Monthly Archives: August 2013

Journey to Victoria Falls



I decided to take a weekend jaunt to Livingstone, to see the famous Victoria Falls. Because we have a half-day on Friday, I could grab an early-afternoon bus from the inter-city bus station in Lusaka and hopefully be in Livingstone by 9:00pm…or 2100, as they say here.

The most reputable bus company is called Mazhandu, but they did not have a bus leaving in the afternoon, so I opted for Shalom bus lines instead. You cannot buy your ticket on-line, as you can in the states; instead, they recommend that you go into the city the day before to purchase. I was unable to do that (I got my car back finally, but that’s another story) but I was able to reserve a seat on the 1400 bus with the promise to pay on the day.

One of the drivers from school took me into the city and boy was I glad he did. The inter-city bus station is an absolute madhouse. As you drive in, representatives from various bus companies try to convince you that you have booked your trip with them and try to direct you to various bus kiosks. Buses are coming and going and backing up into spaces you would never believe a bus could fit. People are milling around with huge baskets of produce on their heads – oranges, pineapples, bananas – trying to sell them to the other people, who are lining up at the various kiosks to buy tickets.

I was the only white person there and I got some curious looks.

I finally got my ticket and found my seat on the bus, which left a little bit after 1400. Except that this was actually the 1300 bus. At any rate, the bus was a modern coach, the seats reclined, there was decent leg room, curtains on the windows to block out the sun and air conditioning. Again, I got some curious (but not unfriendly) looks and one young man called out something about a “mzungu” on the bus and grinned at me as he asked if the air-con was adjusted correctly. I grinned back and told him that I was a very happy mzungu. He laughed.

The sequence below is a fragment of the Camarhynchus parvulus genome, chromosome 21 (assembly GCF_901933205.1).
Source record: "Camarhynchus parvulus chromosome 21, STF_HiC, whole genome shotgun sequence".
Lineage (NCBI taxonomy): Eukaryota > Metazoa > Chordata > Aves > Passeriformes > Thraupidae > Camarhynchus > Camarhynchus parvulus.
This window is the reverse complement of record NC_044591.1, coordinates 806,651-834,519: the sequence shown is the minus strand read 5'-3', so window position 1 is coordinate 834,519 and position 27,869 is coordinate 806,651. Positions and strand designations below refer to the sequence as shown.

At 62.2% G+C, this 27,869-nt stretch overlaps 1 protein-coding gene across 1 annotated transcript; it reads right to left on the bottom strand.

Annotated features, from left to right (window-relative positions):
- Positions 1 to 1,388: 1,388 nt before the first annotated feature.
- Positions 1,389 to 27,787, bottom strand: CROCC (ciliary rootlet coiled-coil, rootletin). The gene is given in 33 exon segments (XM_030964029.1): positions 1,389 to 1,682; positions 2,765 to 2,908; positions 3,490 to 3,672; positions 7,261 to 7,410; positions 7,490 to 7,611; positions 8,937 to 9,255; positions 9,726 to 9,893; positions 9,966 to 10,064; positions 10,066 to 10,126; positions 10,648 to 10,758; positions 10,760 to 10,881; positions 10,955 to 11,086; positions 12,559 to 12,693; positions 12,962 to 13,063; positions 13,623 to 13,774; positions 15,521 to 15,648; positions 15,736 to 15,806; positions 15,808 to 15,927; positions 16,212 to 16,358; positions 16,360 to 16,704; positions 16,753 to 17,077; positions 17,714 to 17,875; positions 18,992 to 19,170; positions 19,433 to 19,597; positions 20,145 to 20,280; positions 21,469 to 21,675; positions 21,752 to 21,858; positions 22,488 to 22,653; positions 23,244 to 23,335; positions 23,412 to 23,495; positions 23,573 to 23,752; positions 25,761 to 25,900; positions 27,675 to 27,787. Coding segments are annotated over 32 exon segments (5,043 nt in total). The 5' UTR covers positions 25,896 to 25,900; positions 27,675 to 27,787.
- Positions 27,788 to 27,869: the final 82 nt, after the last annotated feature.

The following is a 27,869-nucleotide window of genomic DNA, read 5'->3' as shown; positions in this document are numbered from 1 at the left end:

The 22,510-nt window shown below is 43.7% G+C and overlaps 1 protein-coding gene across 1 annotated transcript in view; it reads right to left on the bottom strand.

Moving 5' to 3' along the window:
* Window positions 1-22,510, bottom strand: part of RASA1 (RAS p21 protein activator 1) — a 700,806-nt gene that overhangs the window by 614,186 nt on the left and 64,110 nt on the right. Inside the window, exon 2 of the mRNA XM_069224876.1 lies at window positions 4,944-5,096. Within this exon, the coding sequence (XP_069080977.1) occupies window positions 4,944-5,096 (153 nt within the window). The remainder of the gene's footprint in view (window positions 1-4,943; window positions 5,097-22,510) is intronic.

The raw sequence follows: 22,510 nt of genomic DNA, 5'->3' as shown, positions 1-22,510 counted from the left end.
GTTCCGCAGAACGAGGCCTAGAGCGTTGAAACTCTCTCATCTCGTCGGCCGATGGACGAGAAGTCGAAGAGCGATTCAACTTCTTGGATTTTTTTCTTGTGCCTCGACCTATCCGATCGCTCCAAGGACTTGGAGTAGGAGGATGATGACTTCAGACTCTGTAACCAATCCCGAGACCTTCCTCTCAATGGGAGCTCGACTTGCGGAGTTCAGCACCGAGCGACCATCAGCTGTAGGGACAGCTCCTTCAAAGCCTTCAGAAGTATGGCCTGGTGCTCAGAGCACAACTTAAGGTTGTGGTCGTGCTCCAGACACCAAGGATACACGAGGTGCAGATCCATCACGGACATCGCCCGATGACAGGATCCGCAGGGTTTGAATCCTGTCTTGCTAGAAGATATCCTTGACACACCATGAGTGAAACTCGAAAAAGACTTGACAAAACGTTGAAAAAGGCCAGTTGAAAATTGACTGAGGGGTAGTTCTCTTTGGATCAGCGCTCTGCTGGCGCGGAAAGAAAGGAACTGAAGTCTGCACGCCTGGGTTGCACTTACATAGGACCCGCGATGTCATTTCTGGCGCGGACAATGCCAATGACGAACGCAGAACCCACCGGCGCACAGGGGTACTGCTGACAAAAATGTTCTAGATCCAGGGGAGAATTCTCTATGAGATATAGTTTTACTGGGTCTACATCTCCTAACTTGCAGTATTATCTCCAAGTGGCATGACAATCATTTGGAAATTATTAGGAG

There was music playing on the bus. Loud music, all throughout the bus speakers. Loud, repetitive contemporary Christian praise music…some in English, some in African dialect. And this was interspersed with preaching. Loud, repetitive preaching.

For the entire trip, which ended up taking 8 hours.

I did see some interesting sites before the sun set. A big, open trailer full of piglets, being towed by a blue mini-van. Several cows and a calf on a similar trailer, looking as mournful as only cows can. Women and children carrying impossibly large loads of firewood on their heads. Thatched, round huts and little paths leading off the road to distant cottages and huts. The ubiquitous AirTel top-up shacks. People sitting right at the edge of the road, selling bags of tomatoes and onions.

And trash. Mountains of trash…plastic bags, plastic bottles, styrofoam containers, bags from chips and candy wrappers. All strewn along the side of the road and in the abutting fields.

I finally arrived in Livingstone, grabbed a cab to my guest house and fell into a very comfortable bed. Today, I visit the falls!


Signs and gates…walking a different way!




Walking in Lusaka is always an adventure in and of itself.  Although a huge percentage of the population walks everywhere (when they are not taking the little blue mini-vans!)  there is a decided lack of sidewalks or places to walk next to the road.  Most roads have no shoulders and because of the torrential rains during the wet season, there are ditches for the run-off on either side of the road.  Some of these ditches are lined with concrete or pavers, but more often, they are simply dug out of the dirt.

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Every once in a while, there is some kind of sidewalk.  Sometimes it is merely a dirt path, but sometimes, the owner of the building will create a sidewalk in front of their property as the Anglican Church has.  It is kind of odd to be walking in dirt and ditches and then suddenly have a proper sidewalk for 100 yards or so before going back to the dirt!

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Most of the houses and complexes in my area are walled and gated – that is, they have a gate or a sliding door at the entrance that is opened for residents by a guard.   Some are quite simple, like the one at my flat.